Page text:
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What is a Geoid? Why do we use it and where does its shape come from?

Geoid illustration
Contrast of the Geoid model with an Ellipsoid and cross-section of the Earth's surface. (Public domain.)

A geoid is the irregular-shaped “ball” that scientists use to more accurately calculate depths of earthquakes, or any other deep object beneath the earth’s surface. Currently, we use the “WGS84” version (World Geodetic System of 1984).

If Earth were a perfect sphere, calculations of depth and distances would be easy because we know the equations for those calculations on a sphere. However, the Earth more closely approximates an ellipsoid, which is what a ball looks like if you sit on it. Ellipsoid calculations aren’t as easy as spherical calculations, but they’re still well-known and do-able. Be that as it may, we all know that the earth is not really an ellipsoid because there are oceans, and mountains, and valleys, and many other features that are not part of an ellipsoid.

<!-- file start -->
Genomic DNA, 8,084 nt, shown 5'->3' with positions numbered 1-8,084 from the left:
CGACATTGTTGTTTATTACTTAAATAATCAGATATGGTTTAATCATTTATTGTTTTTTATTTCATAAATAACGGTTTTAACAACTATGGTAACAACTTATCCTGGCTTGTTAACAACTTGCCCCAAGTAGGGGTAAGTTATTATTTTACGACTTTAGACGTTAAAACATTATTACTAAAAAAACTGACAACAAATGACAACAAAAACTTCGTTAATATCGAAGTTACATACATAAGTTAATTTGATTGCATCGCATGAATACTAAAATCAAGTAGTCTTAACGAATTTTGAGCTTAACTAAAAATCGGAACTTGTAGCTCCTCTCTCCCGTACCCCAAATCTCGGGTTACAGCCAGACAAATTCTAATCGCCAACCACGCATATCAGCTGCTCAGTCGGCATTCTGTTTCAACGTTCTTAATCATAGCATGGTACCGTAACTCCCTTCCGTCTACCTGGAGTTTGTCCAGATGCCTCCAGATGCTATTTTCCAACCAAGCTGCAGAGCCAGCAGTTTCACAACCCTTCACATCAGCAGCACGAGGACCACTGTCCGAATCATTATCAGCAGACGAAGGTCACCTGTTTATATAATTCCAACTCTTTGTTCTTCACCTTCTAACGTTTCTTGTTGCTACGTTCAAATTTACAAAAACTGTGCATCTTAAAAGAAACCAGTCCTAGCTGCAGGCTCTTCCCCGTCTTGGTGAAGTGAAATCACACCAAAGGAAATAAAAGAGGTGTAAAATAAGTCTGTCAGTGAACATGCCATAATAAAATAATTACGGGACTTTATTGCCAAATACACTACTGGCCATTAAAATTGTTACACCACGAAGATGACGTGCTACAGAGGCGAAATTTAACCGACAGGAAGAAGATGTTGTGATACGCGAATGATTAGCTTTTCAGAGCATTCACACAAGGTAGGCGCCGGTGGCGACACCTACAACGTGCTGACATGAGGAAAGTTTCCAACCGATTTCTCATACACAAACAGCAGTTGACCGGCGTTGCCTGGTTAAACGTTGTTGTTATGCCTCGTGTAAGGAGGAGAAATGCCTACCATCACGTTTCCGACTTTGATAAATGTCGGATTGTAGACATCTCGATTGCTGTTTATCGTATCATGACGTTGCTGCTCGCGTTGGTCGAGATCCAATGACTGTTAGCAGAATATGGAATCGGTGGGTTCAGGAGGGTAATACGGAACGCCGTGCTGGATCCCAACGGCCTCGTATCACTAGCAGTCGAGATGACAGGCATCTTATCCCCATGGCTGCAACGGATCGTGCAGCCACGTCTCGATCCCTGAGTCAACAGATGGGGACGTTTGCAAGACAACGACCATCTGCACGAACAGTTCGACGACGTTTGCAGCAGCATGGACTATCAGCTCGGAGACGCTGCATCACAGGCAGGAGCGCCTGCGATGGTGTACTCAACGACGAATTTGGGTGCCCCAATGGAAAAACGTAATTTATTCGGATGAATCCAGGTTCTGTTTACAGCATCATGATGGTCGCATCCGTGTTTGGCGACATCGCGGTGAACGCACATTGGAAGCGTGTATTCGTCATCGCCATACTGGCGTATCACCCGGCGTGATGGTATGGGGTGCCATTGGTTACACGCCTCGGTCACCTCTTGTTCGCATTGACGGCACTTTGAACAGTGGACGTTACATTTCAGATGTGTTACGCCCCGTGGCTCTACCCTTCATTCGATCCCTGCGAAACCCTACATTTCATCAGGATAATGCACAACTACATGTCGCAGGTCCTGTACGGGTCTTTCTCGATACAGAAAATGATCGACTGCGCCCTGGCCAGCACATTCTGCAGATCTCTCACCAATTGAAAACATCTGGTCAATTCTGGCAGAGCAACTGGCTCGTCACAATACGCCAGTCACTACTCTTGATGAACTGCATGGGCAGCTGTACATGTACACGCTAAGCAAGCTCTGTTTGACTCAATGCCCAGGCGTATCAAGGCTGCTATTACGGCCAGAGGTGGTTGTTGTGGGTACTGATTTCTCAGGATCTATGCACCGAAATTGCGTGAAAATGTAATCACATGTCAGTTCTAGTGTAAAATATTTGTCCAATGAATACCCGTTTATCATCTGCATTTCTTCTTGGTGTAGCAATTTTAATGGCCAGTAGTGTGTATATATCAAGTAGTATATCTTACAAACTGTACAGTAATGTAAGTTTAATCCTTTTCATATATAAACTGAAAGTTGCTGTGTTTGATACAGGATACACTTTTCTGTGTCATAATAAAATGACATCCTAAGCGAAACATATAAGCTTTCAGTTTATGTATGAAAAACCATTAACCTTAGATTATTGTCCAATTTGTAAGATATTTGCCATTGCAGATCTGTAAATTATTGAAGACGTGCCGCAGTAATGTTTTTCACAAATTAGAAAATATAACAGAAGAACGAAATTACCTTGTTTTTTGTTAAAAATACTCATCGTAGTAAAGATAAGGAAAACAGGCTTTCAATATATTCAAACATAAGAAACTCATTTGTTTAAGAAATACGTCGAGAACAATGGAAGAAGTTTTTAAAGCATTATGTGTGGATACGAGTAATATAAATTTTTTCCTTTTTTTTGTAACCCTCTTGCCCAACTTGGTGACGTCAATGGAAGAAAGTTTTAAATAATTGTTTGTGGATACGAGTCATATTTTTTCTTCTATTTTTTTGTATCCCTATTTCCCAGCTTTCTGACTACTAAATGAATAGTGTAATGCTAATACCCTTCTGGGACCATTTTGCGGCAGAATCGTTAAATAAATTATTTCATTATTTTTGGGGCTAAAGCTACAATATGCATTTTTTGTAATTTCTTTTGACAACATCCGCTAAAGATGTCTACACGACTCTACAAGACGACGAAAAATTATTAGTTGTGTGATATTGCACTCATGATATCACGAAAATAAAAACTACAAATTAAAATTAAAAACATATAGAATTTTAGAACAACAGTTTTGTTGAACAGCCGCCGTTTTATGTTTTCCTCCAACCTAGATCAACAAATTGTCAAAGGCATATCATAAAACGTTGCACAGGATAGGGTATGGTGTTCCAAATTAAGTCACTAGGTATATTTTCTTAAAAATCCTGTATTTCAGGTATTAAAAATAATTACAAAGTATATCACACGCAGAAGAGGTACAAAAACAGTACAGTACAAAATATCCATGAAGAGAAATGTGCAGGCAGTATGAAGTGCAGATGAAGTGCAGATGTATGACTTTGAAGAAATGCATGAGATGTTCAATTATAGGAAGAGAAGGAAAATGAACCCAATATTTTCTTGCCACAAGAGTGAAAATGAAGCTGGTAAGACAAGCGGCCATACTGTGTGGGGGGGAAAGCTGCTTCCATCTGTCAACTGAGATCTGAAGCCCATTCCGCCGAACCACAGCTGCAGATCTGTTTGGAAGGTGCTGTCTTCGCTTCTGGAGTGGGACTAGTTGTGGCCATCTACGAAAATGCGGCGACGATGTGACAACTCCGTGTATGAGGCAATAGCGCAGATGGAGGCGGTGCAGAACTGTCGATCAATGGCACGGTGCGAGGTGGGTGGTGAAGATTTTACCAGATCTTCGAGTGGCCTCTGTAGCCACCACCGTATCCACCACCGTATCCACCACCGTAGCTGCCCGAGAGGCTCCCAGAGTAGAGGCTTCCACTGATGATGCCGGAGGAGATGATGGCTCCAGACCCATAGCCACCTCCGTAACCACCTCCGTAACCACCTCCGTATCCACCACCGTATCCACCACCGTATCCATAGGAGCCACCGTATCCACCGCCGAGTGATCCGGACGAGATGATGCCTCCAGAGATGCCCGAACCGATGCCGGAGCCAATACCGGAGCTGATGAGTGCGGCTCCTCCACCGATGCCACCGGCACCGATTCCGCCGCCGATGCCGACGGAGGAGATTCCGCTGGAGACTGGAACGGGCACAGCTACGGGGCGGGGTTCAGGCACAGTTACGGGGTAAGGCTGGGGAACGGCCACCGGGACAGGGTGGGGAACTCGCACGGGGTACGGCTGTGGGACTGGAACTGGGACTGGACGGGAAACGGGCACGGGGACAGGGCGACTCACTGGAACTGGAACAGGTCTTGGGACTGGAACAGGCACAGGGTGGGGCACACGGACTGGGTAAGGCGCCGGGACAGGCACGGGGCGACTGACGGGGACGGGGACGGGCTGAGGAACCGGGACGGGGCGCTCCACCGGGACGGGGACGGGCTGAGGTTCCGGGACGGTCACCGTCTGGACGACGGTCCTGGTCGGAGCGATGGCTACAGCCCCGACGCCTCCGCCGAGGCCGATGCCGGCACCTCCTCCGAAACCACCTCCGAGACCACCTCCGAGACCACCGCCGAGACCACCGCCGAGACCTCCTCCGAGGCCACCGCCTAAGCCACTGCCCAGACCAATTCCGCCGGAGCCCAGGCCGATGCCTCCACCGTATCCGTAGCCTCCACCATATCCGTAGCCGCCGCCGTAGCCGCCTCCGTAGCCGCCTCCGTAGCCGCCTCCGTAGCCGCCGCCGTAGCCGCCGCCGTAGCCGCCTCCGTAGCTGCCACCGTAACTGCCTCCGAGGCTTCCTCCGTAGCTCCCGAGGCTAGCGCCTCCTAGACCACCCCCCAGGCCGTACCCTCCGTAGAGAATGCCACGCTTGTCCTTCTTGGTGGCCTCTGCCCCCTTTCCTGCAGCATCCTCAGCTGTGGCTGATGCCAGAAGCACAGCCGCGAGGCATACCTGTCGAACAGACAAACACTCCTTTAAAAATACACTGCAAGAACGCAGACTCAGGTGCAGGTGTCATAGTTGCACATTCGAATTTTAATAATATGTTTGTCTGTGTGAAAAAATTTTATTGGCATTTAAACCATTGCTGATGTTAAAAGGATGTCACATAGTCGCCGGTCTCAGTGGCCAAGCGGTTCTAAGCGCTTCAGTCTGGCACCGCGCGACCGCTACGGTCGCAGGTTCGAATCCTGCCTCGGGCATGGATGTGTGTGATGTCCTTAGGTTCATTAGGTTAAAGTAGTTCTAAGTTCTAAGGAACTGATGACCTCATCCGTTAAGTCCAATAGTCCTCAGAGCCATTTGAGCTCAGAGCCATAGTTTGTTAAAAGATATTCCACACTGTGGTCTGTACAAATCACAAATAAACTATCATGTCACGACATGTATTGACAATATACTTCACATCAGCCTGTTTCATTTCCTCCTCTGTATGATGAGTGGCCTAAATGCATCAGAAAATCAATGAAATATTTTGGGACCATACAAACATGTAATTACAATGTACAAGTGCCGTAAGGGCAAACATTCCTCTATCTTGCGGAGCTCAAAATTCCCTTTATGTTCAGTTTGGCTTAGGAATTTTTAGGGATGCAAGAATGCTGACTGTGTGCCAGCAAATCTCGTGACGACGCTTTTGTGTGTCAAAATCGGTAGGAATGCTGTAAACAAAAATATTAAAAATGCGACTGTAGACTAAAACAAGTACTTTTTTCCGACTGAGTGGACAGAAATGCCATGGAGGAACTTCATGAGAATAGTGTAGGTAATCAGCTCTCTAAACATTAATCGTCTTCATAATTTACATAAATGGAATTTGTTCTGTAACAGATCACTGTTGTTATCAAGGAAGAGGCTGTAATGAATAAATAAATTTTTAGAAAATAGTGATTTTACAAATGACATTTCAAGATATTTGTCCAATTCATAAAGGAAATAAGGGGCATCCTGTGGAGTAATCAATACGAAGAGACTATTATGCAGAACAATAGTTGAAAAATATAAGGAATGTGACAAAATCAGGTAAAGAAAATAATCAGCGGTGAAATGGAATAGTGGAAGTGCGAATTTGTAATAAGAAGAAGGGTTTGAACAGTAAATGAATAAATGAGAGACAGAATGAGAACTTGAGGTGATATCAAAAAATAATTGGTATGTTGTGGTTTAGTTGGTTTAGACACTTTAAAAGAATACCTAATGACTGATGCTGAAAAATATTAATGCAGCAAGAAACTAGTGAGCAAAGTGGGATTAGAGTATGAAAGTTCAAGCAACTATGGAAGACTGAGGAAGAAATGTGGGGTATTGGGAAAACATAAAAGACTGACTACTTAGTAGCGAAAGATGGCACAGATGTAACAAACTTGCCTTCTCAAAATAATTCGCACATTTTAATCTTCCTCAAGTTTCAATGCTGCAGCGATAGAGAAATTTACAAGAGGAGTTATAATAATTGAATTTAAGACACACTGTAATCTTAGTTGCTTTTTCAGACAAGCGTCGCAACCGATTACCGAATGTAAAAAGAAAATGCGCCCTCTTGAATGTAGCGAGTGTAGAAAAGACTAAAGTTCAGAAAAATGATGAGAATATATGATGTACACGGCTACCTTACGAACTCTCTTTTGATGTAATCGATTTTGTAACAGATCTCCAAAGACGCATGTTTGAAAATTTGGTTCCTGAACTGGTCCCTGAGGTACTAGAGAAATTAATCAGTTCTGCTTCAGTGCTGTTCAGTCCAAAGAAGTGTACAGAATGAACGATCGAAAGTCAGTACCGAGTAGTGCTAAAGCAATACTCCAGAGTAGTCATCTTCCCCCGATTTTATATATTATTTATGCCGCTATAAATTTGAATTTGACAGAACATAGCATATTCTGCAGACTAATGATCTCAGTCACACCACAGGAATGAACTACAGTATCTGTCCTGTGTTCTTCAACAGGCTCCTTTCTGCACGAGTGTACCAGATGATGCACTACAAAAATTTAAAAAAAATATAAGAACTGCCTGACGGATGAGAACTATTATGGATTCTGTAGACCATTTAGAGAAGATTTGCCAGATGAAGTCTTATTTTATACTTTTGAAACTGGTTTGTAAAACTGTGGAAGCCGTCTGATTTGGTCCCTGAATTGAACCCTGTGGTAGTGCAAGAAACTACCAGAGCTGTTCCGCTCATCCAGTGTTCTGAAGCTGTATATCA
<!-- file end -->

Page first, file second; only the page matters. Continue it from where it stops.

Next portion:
The geoid is an imaginary sea level surface that undulates (has a wavy surface) over all of the earth; it isn’t just for the oceanic areas, it also extends through the land masses.

You can generalize the relationship between the ellipsoid, the geoid, and the actual shape of the earth with this:

geoid + ellipsoid = Earth

Further details about the geoid can be found at:

NOAA - What is the Geoid?

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